For your post to the discussion, answer the 5 questions below, referring to how you responded to each of the six situations.
Number your answers and type in bold the words that appear in blue bold so it is clear what question you are answering. Your original post will include Step 1 and Step 2.
Balance: What is the balance on your relationship bank account after reading and responding to each of the situations? Withdrawals: What situations caused you to make the biggest withdrawals? Persoal Rule for Withdrawals: What “personal rule” did your teammate break that led to the withdrawals? For example, maybe you expect people you have relationships with to fulfill their commitments, even if it means they need to come up with an alternative.
Deposits: What scenarios caused you to make the biggest deposits? Personal Rule for Deposits: What “relationship rule” did your teammate follow that led to the deposits? For example, maybe you value it when someone helps you out, even if you have not requested help.
Step 2: Goals and Rules for Your Success Team You have been randomly assigned to a small group (3-5) students who will be your Success Team. You have been assigned this discussion in your Success Team, so you will meet them and the discussion will take place among the 3-5 members of your team only.
Only after you have posted will you be able to see the names of your Success Team members. (For those of you who enjoy a mystery, this discussion offers you a taste of that: as each member posts, the names of your Success Team members will be revealed!) The purpose of Success Team is to help you build your interdependence by providing a support network in our class to help you finish strong this semester.
To ensure your team functions effectively, for Step 2 of this discussion you will apply the 3 guidelines for effective study groups from Chapter 5 of On Course. Skip Downing suggests three steps for maximizing the value of a study group: Choose Only Creators. Instead of making a choice, you have been assigned to this group. It is up to you and your teammates to create a Creator culture in this group.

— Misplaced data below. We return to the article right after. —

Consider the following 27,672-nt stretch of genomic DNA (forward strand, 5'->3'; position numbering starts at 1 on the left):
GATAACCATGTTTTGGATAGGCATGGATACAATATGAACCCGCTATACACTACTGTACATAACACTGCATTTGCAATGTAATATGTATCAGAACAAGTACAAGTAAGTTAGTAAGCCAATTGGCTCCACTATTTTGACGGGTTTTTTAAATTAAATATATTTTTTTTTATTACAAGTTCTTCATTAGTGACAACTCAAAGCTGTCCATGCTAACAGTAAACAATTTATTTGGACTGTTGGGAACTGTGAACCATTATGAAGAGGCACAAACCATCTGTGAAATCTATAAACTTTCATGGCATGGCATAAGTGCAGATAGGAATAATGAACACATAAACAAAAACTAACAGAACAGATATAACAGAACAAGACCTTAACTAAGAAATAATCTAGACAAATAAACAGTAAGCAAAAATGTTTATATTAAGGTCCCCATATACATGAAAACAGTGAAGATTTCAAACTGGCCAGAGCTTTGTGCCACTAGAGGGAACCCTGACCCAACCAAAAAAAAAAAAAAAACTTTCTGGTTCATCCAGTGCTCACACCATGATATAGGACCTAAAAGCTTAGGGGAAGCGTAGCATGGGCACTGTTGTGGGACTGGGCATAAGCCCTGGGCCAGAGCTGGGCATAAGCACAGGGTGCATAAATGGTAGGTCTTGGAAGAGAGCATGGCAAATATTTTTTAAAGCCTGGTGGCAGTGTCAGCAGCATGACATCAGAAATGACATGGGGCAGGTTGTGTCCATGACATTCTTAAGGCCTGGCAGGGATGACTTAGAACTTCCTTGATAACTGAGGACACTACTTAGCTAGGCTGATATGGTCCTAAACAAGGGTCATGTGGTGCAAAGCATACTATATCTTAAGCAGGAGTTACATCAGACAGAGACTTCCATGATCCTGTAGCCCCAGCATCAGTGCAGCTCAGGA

Choose Group Goals. Effective Success Teams have shared goals. Choose Group Rules. As a team, you will create what On Course refers to as a “team covenant” for the steps that you will each take to reach your team’s goals. Your original post will include Step 1 and Step 2. For Step 2 of the discussion, answer the 4 questions below. Number your answers and type in bold the words that appear in blue bold so it is clear what question you are answering.
5. Introduction: Briefly tell your team about yourself: your name, preferred pronouns, major, etc.
6. My Creator Statement: What Creator choices will you make to support a Creator culture in this Success Team?
7. Group Goals: Suggest at least two possible goals for your Success Team, being sure to apply the DAPPS rule. For example, “By Friday, December 11th, each member of the team will have completed the class, earned their goal grade, and continued their 32-Day Commitment.”
8. Group Rules: Suggest at least two steps that each member of your team can take to reach your team’s goals. Be sure they meet the DAPPS rule. For example, “Starting Week 10, each week every member of the team will contact the other team members twice: On Mondays to share their DAPPS goals for the week and again on Saturday to report on their progress.”